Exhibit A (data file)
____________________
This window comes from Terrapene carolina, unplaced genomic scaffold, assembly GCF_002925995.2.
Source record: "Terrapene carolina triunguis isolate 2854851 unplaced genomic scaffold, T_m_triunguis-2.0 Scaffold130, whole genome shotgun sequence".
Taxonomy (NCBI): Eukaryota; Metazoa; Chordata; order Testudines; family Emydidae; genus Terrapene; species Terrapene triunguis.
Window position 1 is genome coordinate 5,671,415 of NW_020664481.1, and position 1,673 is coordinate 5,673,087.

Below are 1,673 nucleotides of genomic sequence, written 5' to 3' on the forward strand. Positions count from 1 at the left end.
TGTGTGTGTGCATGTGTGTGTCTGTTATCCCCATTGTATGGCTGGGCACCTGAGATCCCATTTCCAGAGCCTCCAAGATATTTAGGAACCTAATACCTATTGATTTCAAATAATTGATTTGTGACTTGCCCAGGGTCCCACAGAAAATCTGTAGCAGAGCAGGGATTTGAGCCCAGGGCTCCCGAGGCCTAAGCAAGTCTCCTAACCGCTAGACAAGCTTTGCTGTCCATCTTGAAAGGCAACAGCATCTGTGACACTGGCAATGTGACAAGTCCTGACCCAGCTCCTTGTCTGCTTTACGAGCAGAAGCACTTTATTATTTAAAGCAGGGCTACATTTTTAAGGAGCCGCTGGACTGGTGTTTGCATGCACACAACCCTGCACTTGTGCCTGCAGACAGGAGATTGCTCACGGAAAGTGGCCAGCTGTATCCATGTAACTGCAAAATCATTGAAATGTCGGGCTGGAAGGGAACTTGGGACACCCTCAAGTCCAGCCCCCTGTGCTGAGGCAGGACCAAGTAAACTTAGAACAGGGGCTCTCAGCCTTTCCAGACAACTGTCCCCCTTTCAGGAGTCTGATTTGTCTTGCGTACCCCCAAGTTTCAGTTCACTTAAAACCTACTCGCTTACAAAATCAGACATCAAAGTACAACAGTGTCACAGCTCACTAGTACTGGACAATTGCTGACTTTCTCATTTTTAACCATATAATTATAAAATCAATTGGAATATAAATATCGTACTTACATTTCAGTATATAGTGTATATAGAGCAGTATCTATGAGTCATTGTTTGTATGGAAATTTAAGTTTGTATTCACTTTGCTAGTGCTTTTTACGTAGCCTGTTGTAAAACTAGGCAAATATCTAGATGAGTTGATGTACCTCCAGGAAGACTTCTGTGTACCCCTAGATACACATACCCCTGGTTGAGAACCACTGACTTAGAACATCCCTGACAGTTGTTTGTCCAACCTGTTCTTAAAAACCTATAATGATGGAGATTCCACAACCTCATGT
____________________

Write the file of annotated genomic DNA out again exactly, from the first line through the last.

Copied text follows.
This window comes from Terrapene carolina, unplaced genomic scaffold, assembly GCF_002925995.2.
Source record: "Terrapene carolina triunguis isolate 2854851 unplaced genomic scaffold, T_m_triunguis-2.0 Scaffold130, whole genome shotgun sequence".
Taxonomy (NCBI): Eukaryota; Metazoa; Chordata; order Testudines; family Emydidae; genus Terrapene; species Terrapene triunguis.
Window position 1 is genome coordinate 5,671,415 of NW_020664481.1, and position 1,673 is coordinate 5,673,087.

Below are 1,673 nucleotides of genomic sequence, written 5' to 3' on the forward strand. Positions count from 1 at the left end.
TGTGTGTGTGCATGTGTGTGTCTGTTATCCCCATTGTATGGCTGGGCACCTGAGATCCCATTTCCAGAGCCTCCAAGATATTTAGGAACCTAATACCTATTGATTTCAAATAATTGATTTGTGACTTGCCCAGGGTCCCACAGAAAATCTGTAGCAGAGCAGGGATTTGAGCCCAGGGCTCCCGAGGCCTAAGCAAGTCTCCTAACCGCTAGACAAGCTTTGCTGTCCATCTTGAAAGGCAACAGCATCTGTGACACTGGCAATGTGACAAGTCCTGACCCAGCTCCTTGTCTGCTTTACGAGCAGAAGCACTTTATTATTTAAAGCAGGGCTACATTTTTAAGGAGCCGCTGGACTGGTGTTTGCATGCACACAACCCTGCACTTGTGCCTGCAGACAGGAGATTGCTCACGGAAAGTGGCCAGCTGTATCCATGTAACTGCAAAATCATTGAAATGTCGGGCTGGAAGGGAACTTGGGACACCCTCAAGTCCAGCCCCCTGTGCTGAGGCAGGACCAAGTAAACTTAGAACAGGGGCTCTCAGCCTTTCCAGACAACTGTCCCCCTTTCAGGAGTCTGATTTGTCTTGCGTACCCCCAAGTTTCAGTTCACTTAAAACCTACTCGCTTACAAAATCAGACATCAAAGTACAACAGTGTCACAGCTCACTAGTACTGGACAATTGCTGACTTTCTCATTTTTAACCATATAATTATAAAATCAATTGGAATATAAATATCGTACTTACATTTCAGTATATAGTGTATATAGAGCAGTATCTATGAGTCATTGTTTGTATGGAAATTTAAGTTTGTATTCACTTTGCTAGTGCTTTTTACGTAGCCTGTTGTAAAACTAGGCAAATATCTAGATGAGTTGATGTACCTCCAGGAAGACTTCTGTGTACCCCTAGATACACATACCCCTGGTTGAGAACCACTGACTTAGAACATCCCTGACAGTTGTTTGTCCAACCTGTTCTTAAAAACCTATAATGATGGAGATTCCACAACCTCATGT